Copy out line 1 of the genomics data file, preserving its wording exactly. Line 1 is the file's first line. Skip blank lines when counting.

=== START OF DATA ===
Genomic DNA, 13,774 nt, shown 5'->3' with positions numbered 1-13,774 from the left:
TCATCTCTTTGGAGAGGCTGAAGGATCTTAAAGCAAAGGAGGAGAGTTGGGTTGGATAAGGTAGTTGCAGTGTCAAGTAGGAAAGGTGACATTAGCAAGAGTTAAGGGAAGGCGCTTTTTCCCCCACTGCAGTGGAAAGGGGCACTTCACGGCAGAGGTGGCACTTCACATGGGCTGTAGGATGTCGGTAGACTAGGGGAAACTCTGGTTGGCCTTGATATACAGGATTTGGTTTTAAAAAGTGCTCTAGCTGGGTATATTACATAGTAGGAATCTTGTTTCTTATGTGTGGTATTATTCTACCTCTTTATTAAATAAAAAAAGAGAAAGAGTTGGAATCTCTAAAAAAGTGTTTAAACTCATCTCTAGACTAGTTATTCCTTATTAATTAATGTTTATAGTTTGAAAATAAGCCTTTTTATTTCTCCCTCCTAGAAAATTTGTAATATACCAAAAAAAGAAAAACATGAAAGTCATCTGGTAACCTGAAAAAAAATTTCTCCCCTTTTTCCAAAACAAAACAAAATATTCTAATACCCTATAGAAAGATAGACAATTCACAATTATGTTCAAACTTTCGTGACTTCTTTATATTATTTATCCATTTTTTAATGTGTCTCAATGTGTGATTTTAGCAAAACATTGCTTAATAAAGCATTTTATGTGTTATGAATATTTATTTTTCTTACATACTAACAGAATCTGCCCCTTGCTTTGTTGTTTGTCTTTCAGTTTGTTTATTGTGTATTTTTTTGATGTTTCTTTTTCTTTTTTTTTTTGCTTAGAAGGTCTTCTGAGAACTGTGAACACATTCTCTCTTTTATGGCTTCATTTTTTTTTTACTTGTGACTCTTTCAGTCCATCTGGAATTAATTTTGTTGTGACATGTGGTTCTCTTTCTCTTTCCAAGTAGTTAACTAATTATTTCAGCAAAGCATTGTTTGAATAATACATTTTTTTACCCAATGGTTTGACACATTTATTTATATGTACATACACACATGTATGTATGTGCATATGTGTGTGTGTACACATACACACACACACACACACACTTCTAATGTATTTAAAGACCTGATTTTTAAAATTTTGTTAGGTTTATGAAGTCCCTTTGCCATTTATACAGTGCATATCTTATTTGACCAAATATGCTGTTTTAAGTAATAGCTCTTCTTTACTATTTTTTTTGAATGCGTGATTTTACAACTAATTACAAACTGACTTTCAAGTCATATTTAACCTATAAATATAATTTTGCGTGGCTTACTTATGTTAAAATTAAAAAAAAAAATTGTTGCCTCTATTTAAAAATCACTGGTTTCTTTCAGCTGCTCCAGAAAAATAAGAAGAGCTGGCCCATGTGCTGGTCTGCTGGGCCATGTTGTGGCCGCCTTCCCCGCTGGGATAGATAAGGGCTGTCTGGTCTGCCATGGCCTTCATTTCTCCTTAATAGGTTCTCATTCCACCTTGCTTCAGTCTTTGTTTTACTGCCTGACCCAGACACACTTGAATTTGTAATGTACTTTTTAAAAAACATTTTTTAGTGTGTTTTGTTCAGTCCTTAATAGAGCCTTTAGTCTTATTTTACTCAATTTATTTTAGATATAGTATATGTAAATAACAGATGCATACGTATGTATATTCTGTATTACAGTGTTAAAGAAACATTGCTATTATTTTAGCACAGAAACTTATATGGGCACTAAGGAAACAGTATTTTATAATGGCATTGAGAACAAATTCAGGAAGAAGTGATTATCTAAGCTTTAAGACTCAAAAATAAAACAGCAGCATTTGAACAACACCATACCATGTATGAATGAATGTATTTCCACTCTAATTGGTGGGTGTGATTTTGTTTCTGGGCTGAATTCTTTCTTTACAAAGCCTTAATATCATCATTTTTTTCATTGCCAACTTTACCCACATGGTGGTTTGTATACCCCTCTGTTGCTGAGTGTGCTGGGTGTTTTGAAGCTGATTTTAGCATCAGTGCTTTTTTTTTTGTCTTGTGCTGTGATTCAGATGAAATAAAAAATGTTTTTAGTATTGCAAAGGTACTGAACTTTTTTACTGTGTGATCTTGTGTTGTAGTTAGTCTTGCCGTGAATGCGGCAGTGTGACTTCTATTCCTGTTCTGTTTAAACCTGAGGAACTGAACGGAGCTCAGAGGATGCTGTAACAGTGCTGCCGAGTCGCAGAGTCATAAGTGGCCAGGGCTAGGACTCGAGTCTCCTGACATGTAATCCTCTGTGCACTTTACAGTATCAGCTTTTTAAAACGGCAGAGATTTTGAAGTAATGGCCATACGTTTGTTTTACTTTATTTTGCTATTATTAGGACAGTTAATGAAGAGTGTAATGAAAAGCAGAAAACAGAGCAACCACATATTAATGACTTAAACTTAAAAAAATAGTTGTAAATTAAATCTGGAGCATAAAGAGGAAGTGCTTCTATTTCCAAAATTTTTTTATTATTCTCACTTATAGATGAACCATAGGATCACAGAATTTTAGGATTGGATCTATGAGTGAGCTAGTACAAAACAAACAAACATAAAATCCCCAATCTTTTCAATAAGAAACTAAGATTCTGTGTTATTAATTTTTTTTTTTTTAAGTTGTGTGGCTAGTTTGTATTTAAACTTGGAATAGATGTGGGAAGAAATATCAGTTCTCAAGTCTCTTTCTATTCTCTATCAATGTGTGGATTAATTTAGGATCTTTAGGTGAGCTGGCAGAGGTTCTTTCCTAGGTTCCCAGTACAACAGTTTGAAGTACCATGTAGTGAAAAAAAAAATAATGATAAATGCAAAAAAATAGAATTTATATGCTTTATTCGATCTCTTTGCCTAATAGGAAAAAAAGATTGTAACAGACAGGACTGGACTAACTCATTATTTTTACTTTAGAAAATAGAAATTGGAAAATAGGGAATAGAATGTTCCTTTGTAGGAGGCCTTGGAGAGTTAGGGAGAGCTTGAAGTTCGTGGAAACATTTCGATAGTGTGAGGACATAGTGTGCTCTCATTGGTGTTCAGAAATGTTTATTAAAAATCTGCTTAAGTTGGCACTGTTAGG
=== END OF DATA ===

Genomic DNA, 13,774 nt, shown 5'->3' with positions numbered 1-13,774 from the left: